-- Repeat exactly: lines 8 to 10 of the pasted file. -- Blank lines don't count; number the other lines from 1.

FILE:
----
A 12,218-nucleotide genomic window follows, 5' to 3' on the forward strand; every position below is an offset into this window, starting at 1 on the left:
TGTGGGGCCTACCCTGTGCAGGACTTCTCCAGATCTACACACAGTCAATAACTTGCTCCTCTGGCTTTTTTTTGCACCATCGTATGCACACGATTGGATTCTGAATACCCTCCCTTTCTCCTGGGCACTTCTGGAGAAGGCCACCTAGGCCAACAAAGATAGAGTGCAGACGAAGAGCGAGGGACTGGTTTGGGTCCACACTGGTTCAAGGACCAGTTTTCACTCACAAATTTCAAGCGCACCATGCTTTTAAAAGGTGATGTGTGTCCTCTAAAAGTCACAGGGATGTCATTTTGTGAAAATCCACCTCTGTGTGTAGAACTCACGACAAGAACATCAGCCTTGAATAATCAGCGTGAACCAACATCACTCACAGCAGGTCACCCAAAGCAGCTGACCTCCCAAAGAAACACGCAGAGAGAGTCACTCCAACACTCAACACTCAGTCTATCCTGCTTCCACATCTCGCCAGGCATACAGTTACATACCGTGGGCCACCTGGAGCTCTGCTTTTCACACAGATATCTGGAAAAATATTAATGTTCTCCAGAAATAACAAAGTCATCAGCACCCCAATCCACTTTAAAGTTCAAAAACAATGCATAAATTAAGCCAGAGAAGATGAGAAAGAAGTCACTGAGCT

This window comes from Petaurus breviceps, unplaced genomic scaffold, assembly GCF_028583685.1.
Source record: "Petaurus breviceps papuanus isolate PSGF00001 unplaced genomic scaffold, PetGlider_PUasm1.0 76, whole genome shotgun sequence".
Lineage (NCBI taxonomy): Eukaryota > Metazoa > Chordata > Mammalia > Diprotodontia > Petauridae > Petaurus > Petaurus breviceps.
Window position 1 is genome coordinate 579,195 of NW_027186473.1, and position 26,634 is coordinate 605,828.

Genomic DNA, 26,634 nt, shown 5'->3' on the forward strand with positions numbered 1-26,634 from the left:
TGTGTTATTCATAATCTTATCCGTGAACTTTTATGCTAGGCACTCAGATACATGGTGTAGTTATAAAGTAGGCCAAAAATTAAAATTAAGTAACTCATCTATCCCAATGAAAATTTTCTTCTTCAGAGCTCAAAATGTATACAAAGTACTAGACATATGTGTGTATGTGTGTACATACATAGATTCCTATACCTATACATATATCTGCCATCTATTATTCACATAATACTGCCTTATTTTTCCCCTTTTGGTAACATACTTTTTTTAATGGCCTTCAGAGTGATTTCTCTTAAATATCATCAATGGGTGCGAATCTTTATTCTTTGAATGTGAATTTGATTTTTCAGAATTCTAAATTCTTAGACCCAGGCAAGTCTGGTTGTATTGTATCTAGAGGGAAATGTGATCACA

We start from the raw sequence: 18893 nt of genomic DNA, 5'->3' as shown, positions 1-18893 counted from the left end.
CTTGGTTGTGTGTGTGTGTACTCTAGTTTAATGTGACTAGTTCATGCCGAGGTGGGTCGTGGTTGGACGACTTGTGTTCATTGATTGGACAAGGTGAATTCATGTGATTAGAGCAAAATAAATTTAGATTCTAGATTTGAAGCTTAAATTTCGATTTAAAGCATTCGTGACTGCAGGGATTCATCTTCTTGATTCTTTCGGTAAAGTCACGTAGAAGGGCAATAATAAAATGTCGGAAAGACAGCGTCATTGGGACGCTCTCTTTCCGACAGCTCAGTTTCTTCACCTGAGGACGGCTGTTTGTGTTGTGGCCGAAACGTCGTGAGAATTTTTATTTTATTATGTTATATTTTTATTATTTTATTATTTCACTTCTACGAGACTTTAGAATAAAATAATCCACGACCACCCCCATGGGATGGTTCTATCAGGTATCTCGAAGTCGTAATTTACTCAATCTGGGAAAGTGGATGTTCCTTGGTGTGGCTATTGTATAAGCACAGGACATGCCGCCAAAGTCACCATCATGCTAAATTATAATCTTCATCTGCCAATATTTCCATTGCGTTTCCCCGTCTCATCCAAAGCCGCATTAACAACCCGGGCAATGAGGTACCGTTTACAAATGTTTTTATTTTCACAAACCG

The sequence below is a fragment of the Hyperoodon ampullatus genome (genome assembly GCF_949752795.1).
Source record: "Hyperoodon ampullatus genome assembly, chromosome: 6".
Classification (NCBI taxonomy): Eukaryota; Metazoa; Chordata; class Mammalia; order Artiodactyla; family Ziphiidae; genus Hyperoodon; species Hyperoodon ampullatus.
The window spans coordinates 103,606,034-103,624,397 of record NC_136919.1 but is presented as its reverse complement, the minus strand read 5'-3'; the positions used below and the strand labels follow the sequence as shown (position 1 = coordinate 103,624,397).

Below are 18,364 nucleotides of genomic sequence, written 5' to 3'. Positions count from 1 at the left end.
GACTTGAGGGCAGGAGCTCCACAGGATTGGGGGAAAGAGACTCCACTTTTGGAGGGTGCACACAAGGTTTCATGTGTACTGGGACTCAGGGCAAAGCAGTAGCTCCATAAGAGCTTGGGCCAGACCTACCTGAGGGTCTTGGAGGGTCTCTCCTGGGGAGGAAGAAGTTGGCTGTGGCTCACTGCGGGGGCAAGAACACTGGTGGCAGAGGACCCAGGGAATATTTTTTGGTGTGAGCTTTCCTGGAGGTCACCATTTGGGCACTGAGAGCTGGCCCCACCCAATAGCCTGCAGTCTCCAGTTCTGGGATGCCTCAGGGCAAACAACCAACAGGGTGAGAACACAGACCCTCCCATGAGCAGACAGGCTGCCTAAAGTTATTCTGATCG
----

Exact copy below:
TGTGTTATTCATAATCTTATCCGTGAACTTTTATGCTAGGCACTCAGATACATGGTGTAGTTATAAAGTAGGCCAAAAATTAAAATTAAGTAACTCATCTATCCCAATGAAAATTTTCTTCTTCAGAGCTCAAAATGTATACAAAGTACTAGACATATGTGTGTATGTGTGTACATACATAGATTCCTATACCTATACATATATCTGCCATCTATTATTCACATAATACTGCCTTATTTTTCCCCTTTTGGTAACATACTTTTTTTAATGGCCTTCAGAGTGATTTCTCTTAAATATCATCAATGGGTGCGAATCTTTATTCTTTGAATGTGAATTTGATTTTTCAGAATTCTAAATTCTTAGACCCAGGCAAGTCTGGTTGTATTGTATCTAGAGGGAAATGTGATCACA

We start from the raw sequence: 18893 nt of genomic DNA, 5'->3' as shown, positions 1-18893 counted from the left end.
CTTGGTTGTGTGTGTGTGTACTCTAGTTTAATGTGACTAGTTCATGCCGAGGTGGGTCGTGGTTGGACGACTTGTGTTCATTGATTGGACAAGGTGAATTCATGTGATTAGAGCAAAATAAATTTAGATTCTAGATTTGAAGCTTAAATTTCGATTTAAAGCATTCGTGACTGCAGGGATTCATCTTCTTGATTCTTTCGGTAAAGTCACGTAGAAGGGCAATAATAAAATGTCGGAAAGACAGCGTCATTGGGACGCTCTCTTTCCGACAGCTCAGTTTCTTCACCTGAGGACGGCTGTTTGTGTTGTGGCCGAAACGTCGTGAGAATTTTTATTTTATTATGTTATATTTTTATTATTTTATTATTTCACTTCTACGAGACTTTAGAATAAAATAATCCACGACCACCCCCATGGGATGGTTCTATCAGGTATCTCGAAGTCGTAATTTACTCAATCTGGGAAAGTGGATGTTCCTTGGTGTGGCTATTGTATAAGCACAGGACATGCCGCCAAAGTCACCATCATGCTAAATTATAATCTTCATCTGCCAATATTTCCATTGCGTTTCCCCGTCTCATCCAAAGCCGCATTAACAACCCGGGCAATGAGGTACCGTTTACAAATGTTTTTATTTTCACAAACCG